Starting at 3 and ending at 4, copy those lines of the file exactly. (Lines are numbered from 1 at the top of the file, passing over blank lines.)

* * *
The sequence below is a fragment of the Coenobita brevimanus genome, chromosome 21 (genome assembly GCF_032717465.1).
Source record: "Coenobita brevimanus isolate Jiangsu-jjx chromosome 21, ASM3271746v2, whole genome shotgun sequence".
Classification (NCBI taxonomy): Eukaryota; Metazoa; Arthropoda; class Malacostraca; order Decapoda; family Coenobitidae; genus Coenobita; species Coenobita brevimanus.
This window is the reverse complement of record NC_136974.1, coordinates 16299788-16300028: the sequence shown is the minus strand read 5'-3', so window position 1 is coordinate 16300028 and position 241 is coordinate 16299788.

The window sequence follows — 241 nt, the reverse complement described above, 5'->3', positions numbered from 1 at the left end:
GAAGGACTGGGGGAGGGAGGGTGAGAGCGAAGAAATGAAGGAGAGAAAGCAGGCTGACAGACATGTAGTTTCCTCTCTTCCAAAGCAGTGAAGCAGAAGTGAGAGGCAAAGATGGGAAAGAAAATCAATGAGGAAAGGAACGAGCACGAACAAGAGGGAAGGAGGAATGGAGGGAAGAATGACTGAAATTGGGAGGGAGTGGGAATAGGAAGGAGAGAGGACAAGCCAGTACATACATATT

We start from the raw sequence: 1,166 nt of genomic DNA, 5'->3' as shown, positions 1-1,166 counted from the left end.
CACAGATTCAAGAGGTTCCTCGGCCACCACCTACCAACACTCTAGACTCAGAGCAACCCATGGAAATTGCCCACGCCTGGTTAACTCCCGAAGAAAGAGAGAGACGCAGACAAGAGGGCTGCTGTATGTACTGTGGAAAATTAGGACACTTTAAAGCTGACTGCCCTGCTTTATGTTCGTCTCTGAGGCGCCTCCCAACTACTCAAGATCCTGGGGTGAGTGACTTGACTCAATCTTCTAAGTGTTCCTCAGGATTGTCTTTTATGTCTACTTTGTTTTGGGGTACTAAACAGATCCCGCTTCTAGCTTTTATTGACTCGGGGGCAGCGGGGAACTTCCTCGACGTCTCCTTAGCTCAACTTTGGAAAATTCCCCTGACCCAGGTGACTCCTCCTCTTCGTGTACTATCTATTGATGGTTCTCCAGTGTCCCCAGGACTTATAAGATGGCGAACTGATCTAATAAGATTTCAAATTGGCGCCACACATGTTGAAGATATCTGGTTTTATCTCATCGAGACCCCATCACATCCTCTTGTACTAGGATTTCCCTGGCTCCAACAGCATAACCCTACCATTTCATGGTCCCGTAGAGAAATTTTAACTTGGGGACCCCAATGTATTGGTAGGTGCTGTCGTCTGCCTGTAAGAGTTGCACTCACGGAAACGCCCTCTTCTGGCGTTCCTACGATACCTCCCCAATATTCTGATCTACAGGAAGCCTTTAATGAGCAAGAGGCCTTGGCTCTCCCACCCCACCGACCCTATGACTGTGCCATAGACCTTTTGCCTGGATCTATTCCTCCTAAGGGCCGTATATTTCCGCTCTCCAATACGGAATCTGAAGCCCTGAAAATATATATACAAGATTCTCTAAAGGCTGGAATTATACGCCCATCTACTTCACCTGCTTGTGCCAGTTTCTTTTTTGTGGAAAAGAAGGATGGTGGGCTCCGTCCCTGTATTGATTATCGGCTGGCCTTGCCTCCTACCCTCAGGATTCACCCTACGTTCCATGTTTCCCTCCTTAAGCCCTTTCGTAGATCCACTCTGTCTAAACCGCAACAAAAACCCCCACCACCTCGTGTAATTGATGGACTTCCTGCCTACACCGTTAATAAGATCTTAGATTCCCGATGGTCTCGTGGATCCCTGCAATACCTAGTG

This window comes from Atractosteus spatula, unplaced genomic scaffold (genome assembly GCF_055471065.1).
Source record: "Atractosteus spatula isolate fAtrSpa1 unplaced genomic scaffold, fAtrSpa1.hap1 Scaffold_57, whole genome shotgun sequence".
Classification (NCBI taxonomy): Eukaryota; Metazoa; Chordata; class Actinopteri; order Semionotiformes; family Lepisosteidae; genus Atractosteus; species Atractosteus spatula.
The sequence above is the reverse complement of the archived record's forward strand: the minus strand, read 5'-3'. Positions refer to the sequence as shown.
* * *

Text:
Classification (NCBI taxonomy): Eukaryota; Metazoa; Arthropoda; class Malacostraca; order Decapoda; family Coenobitidae; genus Coenobita; species Coenobita brevimanus.
This window is the reverse complement of record NC_136974.1, coordinates 16299788-16300028: the sequence shown is the minus strand read 5'-3', so window position 1 is coordinate 16300028 and position 241 is coordinate 16299788.